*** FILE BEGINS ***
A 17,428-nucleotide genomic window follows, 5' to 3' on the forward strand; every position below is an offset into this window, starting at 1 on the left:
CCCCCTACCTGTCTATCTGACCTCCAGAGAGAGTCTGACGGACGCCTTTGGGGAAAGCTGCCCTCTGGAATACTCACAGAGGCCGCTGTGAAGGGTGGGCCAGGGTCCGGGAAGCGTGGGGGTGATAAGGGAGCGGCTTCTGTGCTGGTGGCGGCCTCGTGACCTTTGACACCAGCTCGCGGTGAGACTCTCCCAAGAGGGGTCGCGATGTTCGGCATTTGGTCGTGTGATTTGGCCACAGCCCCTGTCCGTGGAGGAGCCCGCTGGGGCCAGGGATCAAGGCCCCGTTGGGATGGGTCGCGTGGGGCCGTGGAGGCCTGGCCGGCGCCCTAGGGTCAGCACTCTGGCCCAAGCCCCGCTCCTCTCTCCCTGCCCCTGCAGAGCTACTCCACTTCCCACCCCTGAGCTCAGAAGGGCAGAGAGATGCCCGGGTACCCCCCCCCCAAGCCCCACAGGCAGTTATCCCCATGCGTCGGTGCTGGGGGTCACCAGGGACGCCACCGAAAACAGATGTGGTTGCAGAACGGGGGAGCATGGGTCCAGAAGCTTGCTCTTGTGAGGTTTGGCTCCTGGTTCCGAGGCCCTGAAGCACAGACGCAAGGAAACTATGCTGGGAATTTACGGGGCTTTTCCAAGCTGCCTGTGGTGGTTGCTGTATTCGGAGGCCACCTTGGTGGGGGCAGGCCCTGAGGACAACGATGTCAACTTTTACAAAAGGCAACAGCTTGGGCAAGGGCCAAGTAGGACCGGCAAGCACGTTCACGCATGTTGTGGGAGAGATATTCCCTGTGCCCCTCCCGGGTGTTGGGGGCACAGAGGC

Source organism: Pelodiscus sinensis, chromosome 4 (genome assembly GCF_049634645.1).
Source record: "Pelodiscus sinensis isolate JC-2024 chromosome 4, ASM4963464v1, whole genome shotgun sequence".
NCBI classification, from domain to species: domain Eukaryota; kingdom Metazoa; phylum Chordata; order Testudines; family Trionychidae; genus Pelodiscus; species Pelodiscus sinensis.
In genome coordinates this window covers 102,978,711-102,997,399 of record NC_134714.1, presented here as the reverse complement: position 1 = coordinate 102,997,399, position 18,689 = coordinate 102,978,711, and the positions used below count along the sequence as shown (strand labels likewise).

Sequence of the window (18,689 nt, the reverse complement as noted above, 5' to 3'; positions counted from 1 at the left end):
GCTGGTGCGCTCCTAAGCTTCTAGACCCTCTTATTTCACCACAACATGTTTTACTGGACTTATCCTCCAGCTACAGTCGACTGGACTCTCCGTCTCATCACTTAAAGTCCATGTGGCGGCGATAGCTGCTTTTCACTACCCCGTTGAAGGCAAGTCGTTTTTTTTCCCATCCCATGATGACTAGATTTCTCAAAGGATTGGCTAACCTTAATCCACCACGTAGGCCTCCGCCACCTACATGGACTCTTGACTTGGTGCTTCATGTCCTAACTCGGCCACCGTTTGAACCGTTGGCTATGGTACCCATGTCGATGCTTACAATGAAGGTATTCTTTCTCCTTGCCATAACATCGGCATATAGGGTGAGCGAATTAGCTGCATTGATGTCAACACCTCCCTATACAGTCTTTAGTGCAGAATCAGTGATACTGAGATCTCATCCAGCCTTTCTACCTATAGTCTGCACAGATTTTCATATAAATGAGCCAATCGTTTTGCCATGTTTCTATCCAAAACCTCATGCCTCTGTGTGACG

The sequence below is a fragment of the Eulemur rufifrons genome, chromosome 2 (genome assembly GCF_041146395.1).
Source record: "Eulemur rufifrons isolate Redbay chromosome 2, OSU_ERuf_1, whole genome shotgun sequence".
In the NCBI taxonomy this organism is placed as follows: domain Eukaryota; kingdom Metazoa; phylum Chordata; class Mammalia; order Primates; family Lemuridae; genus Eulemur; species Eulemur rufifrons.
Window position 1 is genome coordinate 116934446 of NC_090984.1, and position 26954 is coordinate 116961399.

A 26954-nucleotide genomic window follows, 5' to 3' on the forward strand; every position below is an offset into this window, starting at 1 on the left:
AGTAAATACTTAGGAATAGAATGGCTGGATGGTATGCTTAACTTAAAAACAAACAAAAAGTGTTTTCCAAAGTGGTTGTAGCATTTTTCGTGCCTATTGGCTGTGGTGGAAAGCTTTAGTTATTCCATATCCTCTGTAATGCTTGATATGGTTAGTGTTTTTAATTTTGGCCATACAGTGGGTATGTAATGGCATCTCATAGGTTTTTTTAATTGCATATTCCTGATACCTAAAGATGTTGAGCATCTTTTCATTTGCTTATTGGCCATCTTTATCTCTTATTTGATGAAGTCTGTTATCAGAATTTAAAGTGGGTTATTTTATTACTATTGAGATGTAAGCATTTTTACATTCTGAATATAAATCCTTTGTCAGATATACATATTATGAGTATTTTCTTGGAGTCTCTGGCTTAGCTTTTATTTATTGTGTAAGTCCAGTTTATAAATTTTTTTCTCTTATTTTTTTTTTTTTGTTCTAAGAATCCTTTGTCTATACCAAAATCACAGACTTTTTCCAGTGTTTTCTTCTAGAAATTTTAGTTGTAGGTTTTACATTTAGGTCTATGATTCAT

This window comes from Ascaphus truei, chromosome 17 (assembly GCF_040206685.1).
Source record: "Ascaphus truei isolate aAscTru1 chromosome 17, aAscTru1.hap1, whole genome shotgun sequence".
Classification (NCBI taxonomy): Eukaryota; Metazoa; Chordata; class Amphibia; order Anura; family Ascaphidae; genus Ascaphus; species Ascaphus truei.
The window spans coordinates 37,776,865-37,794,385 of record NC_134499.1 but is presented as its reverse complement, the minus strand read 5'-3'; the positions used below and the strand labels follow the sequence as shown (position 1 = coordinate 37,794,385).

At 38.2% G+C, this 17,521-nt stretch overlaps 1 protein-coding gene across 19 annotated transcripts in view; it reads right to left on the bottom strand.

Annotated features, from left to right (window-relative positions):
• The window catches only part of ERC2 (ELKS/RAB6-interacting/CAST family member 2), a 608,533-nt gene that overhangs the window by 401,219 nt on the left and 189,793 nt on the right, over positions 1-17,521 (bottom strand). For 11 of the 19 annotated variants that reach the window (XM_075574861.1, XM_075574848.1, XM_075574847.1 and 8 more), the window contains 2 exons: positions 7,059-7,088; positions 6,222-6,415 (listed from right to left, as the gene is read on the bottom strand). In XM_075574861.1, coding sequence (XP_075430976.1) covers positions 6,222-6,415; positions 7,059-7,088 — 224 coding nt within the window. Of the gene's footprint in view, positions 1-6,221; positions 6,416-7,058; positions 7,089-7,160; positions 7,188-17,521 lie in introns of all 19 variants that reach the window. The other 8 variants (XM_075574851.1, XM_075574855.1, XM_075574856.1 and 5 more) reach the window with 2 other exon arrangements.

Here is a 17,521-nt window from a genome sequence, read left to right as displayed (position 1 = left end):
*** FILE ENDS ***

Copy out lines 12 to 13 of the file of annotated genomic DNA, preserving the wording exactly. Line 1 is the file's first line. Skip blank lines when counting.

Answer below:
Window position 1 is genome coordinate 116934446 of NC_090984.1, and position 26954 is coordinate 116961399.

A 26954-nucleotide genomic window follows, 5' to 3' on the forward strand; every position below is an offset into this window, starting at 1 on the left: